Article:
In short, I have been busy all week, up until about three hours ago. Poised on the precipice of a blank in my schedule, mere minutes after the week’s obligations rounded out, I immediately wanted something to do. On nights like these I get restless. Alegfast suggested it was one’s latent urge to have nearly as much enjoyment as one has had work. (We’ve much to catch up on if I’m to set those two at equals!)

I suppose I find myself wanting something new. Which should technically be branded as some outlying mode of insanity, given that my head is inundated with new information every day, information I’m expected to retain and master. But I do. On rare occasions, I do things simply for their novelty, simply because they break the molds. And other times, I wish someone would feel the urge to step into my life and make it better, the same urge I feel for others.

So what do I do? Browse a few headlines and video titles, try to clear out some of the multitasked browswer windows I maintain at all times. I converse with Alegfast for a bit. He and Gladhbrui want to go southward again this summer, but I fear their constant oversharing, discussion of private subjects and their undiluted, incessantly nonromantic intimacy will prove the unmaking of any relaxation I may find.

Visiting an ice cream shop appeals, but the hour is late and they don’t sell abs next to the double fudge brownie triple-scoop.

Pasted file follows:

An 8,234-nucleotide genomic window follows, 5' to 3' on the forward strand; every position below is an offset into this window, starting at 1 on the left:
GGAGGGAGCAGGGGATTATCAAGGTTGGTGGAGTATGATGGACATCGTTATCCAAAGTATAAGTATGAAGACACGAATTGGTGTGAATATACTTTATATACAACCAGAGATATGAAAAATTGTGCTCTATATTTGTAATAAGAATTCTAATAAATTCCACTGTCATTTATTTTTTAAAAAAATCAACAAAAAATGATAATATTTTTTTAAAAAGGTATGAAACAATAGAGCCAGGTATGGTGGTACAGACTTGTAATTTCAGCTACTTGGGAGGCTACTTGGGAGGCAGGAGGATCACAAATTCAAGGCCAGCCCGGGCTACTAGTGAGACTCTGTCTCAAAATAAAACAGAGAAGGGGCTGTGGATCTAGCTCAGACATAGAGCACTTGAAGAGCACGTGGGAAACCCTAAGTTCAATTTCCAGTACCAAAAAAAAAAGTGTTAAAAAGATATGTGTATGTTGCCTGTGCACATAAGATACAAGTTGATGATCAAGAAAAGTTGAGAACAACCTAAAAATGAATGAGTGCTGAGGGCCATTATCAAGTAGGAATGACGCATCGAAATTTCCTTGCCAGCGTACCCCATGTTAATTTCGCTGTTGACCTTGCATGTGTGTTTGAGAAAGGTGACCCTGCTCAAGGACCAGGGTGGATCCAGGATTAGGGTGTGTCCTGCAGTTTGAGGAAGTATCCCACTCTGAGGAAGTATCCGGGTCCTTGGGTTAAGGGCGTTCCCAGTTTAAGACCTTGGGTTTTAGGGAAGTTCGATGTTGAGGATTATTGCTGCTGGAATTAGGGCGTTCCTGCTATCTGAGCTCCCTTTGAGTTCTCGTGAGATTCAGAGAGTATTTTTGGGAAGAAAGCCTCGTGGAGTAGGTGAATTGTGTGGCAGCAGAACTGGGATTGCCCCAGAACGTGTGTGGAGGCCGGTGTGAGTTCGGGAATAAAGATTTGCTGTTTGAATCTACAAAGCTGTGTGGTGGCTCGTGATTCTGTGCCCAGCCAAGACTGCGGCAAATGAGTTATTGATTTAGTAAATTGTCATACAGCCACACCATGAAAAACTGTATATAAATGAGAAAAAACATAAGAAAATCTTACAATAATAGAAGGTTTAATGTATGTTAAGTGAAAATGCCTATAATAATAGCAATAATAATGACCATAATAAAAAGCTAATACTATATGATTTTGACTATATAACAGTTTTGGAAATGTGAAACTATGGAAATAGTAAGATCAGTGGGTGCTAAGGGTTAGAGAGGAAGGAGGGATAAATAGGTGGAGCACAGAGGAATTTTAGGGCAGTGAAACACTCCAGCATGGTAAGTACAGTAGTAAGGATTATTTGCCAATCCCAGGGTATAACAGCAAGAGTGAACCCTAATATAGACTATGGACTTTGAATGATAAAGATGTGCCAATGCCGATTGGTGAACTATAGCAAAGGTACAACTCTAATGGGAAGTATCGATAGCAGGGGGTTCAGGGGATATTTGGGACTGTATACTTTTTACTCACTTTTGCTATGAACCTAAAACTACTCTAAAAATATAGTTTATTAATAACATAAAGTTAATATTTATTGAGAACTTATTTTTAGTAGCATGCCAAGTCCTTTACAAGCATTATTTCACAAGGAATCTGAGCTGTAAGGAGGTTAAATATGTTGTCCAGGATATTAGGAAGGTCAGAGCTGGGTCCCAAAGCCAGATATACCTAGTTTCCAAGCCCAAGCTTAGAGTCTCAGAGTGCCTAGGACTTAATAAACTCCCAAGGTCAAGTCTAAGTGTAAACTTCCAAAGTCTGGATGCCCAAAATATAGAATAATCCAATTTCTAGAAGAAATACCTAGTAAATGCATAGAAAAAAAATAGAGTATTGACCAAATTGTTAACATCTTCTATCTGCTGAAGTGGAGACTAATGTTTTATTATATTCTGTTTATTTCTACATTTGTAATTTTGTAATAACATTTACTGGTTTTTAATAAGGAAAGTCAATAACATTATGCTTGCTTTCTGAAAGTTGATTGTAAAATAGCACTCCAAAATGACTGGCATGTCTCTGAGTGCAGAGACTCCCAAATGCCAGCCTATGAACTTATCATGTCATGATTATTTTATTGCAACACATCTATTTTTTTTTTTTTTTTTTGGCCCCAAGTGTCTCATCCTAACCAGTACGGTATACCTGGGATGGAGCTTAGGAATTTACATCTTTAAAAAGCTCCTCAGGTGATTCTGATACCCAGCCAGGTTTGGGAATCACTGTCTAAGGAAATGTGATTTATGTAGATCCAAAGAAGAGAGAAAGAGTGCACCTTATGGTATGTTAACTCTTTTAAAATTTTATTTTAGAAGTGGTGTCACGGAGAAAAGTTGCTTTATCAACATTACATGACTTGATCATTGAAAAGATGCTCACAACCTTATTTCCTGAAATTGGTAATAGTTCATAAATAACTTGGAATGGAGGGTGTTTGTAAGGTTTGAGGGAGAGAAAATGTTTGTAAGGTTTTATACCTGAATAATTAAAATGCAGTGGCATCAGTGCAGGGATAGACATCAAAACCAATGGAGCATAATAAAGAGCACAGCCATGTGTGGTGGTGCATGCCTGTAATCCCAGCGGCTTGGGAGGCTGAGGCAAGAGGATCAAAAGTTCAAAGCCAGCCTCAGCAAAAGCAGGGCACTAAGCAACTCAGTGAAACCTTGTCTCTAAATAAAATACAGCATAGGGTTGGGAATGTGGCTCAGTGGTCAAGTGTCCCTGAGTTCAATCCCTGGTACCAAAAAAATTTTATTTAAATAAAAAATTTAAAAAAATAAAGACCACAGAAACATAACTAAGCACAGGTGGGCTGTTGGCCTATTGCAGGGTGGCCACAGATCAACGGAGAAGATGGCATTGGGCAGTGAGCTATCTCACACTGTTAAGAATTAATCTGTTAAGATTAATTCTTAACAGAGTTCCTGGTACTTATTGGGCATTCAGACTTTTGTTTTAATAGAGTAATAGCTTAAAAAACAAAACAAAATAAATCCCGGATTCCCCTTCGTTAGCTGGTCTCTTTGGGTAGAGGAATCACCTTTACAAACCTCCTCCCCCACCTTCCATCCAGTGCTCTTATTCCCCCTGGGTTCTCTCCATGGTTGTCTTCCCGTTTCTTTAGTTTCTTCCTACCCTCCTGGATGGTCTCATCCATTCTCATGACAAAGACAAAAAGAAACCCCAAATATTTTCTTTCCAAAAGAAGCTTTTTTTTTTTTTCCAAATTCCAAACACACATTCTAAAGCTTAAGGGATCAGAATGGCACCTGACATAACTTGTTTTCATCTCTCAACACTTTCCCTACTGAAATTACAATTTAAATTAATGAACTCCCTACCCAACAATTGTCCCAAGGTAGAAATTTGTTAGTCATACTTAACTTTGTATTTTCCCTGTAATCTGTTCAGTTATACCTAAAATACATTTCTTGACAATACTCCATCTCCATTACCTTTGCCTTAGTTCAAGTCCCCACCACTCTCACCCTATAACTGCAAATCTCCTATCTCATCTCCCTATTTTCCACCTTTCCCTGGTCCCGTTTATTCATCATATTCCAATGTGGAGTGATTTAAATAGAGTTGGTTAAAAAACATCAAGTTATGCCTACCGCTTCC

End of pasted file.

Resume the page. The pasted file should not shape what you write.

I started a new job too. You should have been there. It required getting up long before the sun, but you’ve done that enough to know it has its own unique and worthy advantages. It was a chance to renew my love for this land and its roots. This is horse country and these are horse people. They all know each other, but I’m new so they’re a little closed off. They’ll give me time, and until then they’re not unkind. My colleague is not terribly older than I, open and honest, not yet particularly jaded or crusty like most emergency responders. The outrider with whom we’re talking has a voice like Jack Webb, sitting tall atop his horse and dragging on a cigarette. He’s constantly but good-naturedly berating every rider and worker he sees. The horses and their riders race by. One in particular pounds past at full racing speed with leather cinched, muscles tensed and mane flying. I breathe in a silent thrill; there was something familiar and vicariously stimulating about a horse and rider moving in synchrony.

Only a few short weeks remain in this term. If I’m honest, last summer was the best I ever had. This summer could hold just as much potential. Imagine this relentless pace, but lived at my own discretion for work and travel.